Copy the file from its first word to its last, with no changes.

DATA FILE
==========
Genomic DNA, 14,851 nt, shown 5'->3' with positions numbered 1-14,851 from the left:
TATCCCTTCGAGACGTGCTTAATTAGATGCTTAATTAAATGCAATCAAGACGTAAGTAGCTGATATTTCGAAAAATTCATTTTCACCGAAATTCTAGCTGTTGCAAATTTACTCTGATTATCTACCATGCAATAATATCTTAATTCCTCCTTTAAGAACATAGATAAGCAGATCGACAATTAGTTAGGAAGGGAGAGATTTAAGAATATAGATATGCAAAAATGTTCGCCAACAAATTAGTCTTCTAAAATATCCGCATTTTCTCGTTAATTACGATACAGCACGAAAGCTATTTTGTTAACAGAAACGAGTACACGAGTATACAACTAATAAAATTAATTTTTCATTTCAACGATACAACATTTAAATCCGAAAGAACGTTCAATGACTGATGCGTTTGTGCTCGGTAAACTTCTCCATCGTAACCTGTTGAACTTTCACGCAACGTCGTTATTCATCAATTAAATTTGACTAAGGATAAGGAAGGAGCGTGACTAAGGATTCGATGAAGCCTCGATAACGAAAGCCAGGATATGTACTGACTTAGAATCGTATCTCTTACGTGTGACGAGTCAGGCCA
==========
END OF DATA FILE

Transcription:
Genomic DNA, 14,851 nt, shown 5'->3' with positions numbered 1-14,851 from the left:
TATCCCTTCGAGACGTGCTTAATTAGATGCTTAATTAAATGCAATCAAGACGTAAGTAGCTGATATTTCGAAAAATTCATTTTCACCGAAATTCTAGCTGTTGCAAATTTACTCTGATTATCTACCATGCAATAATATCTTAATTCCTCCTTTAAGAACATAGATAAGCAGATCGACAATTAGTTAGGAAGGGAGAGATTTAAGAATATAGATATGCAAAAATGTTCGCCAACAAATTAGTCTTCTAAAATATCCGCATTTTCTCGTTAATTACGATACAGCACGAAAGCTATTTTGTTAACAGAAACGAGTACACGAGTATACAACTAATAAAATTAATTTTTCATTTCAACGATACAACATTTAAATCCGAAAGAACGTTCAATGACTGATGCGTTTGTGCTCGGTAAACTTCTCCATCGTAACCTGTTGAACTTTCACGCAACGTCGTTATTCATCAATTAAATTTGACTAAGGATAAGGAAGGAGCGTGACTAAGGATTCGATGAAGCCTCGATAACGAAAGCCAGGATATGTACTGACTTAGAATCGTATCTCTTACGTGTGACGAGTCAGGCCA